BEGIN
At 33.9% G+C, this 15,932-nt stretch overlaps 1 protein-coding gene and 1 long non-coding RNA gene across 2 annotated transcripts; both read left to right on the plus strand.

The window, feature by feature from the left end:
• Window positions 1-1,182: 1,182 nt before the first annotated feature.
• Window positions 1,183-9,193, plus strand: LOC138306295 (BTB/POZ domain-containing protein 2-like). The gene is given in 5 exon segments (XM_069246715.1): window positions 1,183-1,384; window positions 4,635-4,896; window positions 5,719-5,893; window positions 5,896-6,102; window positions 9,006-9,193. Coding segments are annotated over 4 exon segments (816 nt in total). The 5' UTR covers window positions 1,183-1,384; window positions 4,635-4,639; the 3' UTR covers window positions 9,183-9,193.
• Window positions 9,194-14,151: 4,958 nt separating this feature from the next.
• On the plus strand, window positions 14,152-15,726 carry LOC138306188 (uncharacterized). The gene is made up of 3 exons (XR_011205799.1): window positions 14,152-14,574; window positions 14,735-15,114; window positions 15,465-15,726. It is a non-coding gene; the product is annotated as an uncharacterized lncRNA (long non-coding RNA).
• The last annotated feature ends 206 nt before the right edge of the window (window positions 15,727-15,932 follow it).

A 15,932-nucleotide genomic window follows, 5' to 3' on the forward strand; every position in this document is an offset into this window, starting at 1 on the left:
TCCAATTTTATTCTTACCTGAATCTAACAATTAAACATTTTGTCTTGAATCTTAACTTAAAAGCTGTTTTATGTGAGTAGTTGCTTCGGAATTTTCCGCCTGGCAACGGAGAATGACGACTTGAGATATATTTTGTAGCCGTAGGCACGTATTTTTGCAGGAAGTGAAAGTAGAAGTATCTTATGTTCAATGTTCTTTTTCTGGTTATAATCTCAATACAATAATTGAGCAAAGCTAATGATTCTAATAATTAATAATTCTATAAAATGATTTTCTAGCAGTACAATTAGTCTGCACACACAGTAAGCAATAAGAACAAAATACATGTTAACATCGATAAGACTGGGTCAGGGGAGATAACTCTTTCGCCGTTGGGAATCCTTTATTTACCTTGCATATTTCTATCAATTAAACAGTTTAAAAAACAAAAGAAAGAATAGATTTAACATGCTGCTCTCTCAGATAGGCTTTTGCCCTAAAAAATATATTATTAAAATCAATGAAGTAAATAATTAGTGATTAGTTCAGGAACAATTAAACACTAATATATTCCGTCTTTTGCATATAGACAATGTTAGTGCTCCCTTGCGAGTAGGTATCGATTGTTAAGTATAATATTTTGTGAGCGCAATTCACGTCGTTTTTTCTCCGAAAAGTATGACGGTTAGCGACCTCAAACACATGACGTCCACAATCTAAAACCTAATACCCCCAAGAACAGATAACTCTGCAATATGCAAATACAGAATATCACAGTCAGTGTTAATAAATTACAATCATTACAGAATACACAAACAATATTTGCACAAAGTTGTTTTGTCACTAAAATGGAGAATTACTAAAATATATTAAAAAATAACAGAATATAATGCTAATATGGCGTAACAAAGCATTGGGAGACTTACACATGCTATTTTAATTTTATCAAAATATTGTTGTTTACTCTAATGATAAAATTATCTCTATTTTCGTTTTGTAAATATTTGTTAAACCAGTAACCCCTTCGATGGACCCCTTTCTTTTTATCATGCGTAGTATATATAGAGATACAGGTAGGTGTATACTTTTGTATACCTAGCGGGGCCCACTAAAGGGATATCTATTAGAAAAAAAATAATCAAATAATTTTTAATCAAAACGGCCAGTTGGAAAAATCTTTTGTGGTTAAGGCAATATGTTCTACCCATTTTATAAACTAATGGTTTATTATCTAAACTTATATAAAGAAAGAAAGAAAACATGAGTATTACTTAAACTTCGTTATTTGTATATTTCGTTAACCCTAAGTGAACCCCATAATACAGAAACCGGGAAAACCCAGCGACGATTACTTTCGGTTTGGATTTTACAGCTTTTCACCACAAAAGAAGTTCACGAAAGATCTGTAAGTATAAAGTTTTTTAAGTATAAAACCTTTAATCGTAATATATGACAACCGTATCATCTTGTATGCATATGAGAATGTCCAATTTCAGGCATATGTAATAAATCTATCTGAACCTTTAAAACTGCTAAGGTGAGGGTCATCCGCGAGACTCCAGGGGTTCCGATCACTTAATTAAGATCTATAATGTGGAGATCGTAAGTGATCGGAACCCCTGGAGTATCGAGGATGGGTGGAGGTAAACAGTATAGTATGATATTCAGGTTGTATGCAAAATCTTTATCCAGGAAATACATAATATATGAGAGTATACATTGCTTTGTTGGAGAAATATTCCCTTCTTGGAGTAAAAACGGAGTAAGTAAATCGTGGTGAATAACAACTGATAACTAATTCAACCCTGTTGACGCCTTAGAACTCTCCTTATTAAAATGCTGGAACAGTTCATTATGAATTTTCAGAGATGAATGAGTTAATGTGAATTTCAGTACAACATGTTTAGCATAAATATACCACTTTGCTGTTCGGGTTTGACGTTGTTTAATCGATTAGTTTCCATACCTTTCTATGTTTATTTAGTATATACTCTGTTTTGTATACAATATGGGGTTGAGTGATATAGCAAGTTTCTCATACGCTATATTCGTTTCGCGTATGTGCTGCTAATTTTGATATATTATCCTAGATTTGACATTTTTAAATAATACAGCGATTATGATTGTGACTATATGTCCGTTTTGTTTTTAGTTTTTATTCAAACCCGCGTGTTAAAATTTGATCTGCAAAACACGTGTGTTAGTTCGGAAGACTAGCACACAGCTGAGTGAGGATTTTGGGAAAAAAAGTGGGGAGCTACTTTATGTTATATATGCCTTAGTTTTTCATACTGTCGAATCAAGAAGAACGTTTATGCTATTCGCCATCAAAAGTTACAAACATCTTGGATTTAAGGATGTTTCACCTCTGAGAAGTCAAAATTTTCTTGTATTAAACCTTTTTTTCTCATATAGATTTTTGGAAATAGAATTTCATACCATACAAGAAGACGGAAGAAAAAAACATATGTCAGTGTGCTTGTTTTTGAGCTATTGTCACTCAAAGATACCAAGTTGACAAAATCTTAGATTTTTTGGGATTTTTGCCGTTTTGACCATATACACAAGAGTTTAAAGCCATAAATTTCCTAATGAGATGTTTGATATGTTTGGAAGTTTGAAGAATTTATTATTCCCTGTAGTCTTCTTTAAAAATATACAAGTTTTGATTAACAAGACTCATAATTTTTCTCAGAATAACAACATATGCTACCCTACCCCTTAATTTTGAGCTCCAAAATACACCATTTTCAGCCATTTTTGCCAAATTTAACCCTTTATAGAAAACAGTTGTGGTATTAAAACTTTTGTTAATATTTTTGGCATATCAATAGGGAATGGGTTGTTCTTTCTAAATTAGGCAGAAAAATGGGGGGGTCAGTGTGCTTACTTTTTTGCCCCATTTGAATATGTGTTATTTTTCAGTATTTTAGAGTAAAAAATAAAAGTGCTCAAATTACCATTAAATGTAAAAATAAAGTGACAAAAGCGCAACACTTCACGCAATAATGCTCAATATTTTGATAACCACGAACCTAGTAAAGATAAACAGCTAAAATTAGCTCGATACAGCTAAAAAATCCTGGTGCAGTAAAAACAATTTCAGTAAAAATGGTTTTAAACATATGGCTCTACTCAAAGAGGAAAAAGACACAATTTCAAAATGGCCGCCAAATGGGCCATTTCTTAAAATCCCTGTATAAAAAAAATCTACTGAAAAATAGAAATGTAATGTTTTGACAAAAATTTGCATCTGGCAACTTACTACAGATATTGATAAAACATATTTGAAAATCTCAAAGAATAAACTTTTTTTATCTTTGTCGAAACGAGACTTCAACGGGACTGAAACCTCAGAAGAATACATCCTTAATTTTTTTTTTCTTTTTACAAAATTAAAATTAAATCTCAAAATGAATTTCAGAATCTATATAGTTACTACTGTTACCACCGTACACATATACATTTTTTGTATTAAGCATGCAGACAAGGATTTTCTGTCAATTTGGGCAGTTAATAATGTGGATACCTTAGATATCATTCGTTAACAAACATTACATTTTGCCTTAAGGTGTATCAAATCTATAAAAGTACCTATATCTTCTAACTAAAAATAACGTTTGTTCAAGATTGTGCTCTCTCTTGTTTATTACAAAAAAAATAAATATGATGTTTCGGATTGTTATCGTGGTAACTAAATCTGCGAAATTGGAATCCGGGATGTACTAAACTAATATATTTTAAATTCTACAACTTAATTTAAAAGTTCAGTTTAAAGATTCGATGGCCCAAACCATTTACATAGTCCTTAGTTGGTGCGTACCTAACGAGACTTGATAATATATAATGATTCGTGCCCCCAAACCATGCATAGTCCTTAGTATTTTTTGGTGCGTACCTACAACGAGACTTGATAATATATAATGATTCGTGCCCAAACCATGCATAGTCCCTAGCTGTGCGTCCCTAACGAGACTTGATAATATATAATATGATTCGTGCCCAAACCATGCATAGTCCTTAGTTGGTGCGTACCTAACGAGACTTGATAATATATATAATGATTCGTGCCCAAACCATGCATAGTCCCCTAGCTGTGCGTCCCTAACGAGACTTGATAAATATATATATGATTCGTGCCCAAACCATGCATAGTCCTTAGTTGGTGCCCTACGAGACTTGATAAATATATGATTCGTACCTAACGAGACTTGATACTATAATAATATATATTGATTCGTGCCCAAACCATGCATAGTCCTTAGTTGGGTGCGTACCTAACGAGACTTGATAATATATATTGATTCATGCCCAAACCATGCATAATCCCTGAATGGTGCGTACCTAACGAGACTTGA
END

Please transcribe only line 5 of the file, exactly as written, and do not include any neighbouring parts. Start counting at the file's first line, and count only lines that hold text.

• Window positions 9,194-14,151: 4,958 nt separating this feature from the next.